By Madalina Paxaman, photos by Lars Nielsen, Jakob Spange and Jesper Lyng Michelsen
Bound by the new communication technologies that were supposed to break the barriers between us, we now find ourselves living isolated in our own bubbles. Via social media we interact mostly with people who share our beliefs and we develop certainties based solely on these views.
Forming an opinion is no longer a matter of critical understanding of the world we live in but of what our politicians, friends, and family think about it. To some extend this is, of course, understandable. It is easier and far less time consuming to be fed ideas and opinions rather than to search them on our own. Unfortunately, although we have means of accessing and checking the information like never before, paradoxically, we live in an age of fake news and taking one side or the other without asking ourselves whether the information we received is accurate or not is a very risky practice.
“The radicalised Muslim”, “the lazy, criminal East European”, “the racist, xenophobic Dane” are just a few of the stereotypes we have become too comfortable with.
According to “Dem og os” (“Them and us – or is it a third way”), one step is to start believing more in each other. This organisation is one of the Danish groups working on building trust and raising awareness among the citizens in order to avoid the polarization of the society. In their own words this is “a volunteer based Grundtvig inspired organisation, which is neither political nor religious. We have a perspective and believe that each and every one of us can make a little difference which can make this world more trustable. We are a group of rather ordinary people, who wish for the better world”.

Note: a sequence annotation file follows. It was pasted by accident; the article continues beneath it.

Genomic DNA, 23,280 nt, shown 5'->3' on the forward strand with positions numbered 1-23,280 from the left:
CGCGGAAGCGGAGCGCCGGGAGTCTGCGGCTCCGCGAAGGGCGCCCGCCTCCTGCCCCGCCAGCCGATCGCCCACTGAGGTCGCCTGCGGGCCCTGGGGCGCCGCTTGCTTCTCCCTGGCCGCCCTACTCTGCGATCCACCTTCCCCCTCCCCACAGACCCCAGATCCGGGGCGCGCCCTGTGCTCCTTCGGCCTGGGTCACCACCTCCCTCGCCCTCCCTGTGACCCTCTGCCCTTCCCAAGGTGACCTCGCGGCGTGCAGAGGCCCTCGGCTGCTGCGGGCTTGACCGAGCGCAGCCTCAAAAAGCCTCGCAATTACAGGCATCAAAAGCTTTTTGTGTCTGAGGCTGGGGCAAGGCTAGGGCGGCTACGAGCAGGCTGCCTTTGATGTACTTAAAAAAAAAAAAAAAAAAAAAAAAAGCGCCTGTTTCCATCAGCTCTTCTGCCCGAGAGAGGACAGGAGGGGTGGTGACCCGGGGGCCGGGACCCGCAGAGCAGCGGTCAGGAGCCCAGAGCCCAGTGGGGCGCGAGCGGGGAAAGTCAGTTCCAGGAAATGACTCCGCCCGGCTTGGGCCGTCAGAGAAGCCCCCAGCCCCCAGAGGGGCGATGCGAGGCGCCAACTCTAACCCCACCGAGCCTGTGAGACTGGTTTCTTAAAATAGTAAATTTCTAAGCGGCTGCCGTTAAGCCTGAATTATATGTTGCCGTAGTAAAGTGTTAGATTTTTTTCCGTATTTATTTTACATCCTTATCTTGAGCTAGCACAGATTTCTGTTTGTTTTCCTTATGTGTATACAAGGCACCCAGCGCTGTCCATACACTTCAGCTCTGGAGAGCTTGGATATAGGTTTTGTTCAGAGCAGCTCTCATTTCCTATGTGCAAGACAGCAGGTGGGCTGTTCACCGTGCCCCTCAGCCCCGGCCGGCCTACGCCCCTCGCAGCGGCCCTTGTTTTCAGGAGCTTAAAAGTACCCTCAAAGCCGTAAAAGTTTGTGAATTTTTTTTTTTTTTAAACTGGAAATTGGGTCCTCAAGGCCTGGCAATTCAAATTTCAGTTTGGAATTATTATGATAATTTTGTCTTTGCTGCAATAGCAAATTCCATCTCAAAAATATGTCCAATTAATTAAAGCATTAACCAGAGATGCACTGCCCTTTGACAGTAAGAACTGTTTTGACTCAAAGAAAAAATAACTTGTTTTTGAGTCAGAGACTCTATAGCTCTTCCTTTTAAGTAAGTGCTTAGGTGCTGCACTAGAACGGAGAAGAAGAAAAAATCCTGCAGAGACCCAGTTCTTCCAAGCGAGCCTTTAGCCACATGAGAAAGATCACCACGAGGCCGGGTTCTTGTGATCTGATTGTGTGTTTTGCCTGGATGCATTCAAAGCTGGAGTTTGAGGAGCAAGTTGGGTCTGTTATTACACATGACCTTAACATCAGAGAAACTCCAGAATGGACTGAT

Created in 2015, the aim of “Dem og os” is not to ignore the differences between people but rather to understand and learn from them. The founder of the organisation, Jakob Spange, considers that people should follow more their hearts rather than only their minds, that it is more important to feel than to think, that we should “re-feel“ rather than “re-think”: “(…) therefore, the word ‘trustbar’ was born. To be ‘trustbar’ means to be open, not judging, with that in mind we have to relate us to the world we live in in a constructive and curious way.”
Some of the most important values for the leader of the organization are trust, humor and poetry, and he strives to apply all these in his daily work. According to Spange, using humor and deep conversations helps people to become more open and more willing to connect with each other.
Whether it is “The Walk of Trust” – an adapted “Danish” Camino, the conversations with various prominent figures in the Danish society, or the “Trust Caravan” visiting the countryside and attending festivals and cultural events, the activities organized by “Dem og os” are meant to help people to get to know each other better and by doing so to create bridges between the participants regardless of their nationality or religious beliefs.
You can find out more about this organization at demogos.com and the schedule of their upcoming events at: https://www.facebook.com/pg/wwwdemogoscom/events/?ref=page_internal.